Jonah Goldberg writes: Maybe someone can explain to me how, exactly, conservatives are the aggressors in the culture war? In the conventional narrative of American politics, conservatives are obsessed with social issues. They want to impose their values on everyone else. They want the government involved in your bedroom. Those mean right-wingers want to make “health care choices” for women.

Now consider last week’s decision by the U.S. Supreme Court to consider two cases stemming from Obamacare: Conestoga Wood Specialties v. Sebelius and Sebelius v. Hobby Lobby Stores. Democratic politicians and their fans on social media went ballistic almost instantly. That’s hardly unusual these days. But what’s revealing is that the talking points are all wrong.

Suddenly, the government is the hero for getting deeply involved in the reproductive choices of nearly every American, whether you want the government involved or not. The bad guy is now your boss who, according to an outraged Sen. Patty Murray, D-Wash., would be free to keep you from everything from HIV treatment to vaccinating your children if Hobby Lobby has its way. Murray and the White House insist that every business should be compelled by law to protect its employees’ “right” to “contraception” that is “free.”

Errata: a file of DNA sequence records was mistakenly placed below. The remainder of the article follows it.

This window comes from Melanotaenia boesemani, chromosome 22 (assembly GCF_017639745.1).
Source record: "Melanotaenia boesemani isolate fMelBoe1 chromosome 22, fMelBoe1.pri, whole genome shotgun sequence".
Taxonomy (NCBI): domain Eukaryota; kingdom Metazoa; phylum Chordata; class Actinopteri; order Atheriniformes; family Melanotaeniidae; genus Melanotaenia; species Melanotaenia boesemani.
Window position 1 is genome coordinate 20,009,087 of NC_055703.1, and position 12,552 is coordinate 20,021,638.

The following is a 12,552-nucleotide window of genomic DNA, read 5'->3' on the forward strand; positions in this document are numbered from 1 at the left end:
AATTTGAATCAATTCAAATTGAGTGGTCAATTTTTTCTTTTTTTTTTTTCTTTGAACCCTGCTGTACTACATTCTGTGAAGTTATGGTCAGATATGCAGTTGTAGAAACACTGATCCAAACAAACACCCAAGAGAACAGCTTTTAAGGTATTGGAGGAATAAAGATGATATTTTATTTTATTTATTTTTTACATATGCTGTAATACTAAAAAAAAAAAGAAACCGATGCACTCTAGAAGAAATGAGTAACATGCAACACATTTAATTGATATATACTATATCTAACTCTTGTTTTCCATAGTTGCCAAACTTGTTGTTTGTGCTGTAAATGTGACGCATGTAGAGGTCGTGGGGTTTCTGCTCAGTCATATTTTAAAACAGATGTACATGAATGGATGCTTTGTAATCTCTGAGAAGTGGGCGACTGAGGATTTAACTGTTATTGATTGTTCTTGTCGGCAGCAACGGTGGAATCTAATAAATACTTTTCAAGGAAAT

Birth control not a right

I put all three words in quotation marks because these are deeply contentious claims. For starters, the right to free birth control — or health care generally — is not one you’ll find in the Constitution. And even if you think it should be a right, that is hardly a settled issue in American life. Read the rest of this entry »


Interview with Kevin D. Williamson: What Doomed Detroit

williamson_detroit_cover_11-26-13-1Ed Driscoll writes: Has there been a more spectacular downfall to an American city than Detroit? As late as 1965, Jerome Cavanagh, its then-mayor, the first of what would be to this very day an unending series of Democrat party officials leading the city, could say with some honesty, “frequently called the most cosmopolitan city of the Midwest, Detroit, today, stands at the threshold of a bright new future.”

And the Titanic was thought to be unsinkable as well, right up until she left the Southampton docks.